Locally made meat substitute takes the world by storm

Unhappy with the options for providing wholesome, nutritious meals to her growing vegetarian family, Lancaster resident Laura Lapp decided to take matters into her own hands.

“I was reading the label of a popular meat replacement one day when I realized, ‘This isn’t even real food!’” she says. “It was then that I decided to start experimenting with ingredients in my kitchen.”

Lapp, who has a background in neurochemistry, experimented for three months before coming up with the formula for the first soy-free, gluten-free and dairy-free shelf-stable meat replacement on the market. “I used mainly beans in the beginning,” Lapp says, “but the girls [daughters Morgan, 9, and Kaitlyn, 6] got tired of that pretty quickly. I started adding nuts and other spices. Finally, as we were eating tacos one night, Morgan said to me, ‘This isn’t meat, Mom. It’s neat!’” That’s when the Lapps knew they had a product—and a name. Husband Phil’s entrepreneurial mind went into full gear. Before stepping down to work on Neat, Phil spent seven and a half years as director of corporate sales at Auntie Anne’s Pretzels. In March 2012, just a few months after Neat’s inception, the company was incorporated. Today, there are three flavors—original, Italian and Mexican—that include ingredients such as pecans and garbanzo beans. The Lapp’s commitment to keeping Neat soy-and gluten-free helped earn the product a “Best New Grocery Product” nomination at the 2013 Natural Products Expo East.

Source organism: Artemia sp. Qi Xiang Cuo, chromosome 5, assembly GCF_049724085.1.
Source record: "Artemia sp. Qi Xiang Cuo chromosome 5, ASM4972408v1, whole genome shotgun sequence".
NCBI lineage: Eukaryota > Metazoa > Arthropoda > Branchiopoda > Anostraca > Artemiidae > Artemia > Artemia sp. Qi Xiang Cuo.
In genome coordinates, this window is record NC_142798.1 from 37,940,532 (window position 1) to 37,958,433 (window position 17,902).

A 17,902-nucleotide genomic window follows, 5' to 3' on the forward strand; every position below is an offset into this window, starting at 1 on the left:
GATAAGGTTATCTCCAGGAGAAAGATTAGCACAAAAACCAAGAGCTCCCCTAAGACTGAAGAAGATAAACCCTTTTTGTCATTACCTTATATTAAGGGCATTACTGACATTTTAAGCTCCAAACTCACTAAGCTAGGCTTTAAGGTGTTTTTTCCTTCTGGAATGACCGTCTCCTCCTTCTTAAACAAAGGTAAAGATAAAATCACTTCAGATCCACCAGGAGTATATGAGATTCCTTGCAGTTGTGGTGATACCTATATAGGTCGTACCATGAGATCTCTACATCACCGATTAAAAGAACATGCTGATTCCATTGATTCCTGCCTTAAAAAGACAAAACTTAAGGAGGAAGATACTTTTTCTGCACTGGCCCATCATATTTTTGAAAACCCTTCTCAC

“The response has been overwhelming so far,” Phil Lapp says. “And that’s due mostly to the fact that there is literally nothing like it on the market right now. ”

The Lapps are already working on new Neat products. “We’re not a flash in the pan brand,” he says. 



Neat is available at select retail stores such as Arrowroot in Byrn Mawr, and the Devon and Wynnewood Whole Foods (and will be available at both Philadelphia Whole Foods starting in February), and online at eatneat.com.

Story by Emily Brooks.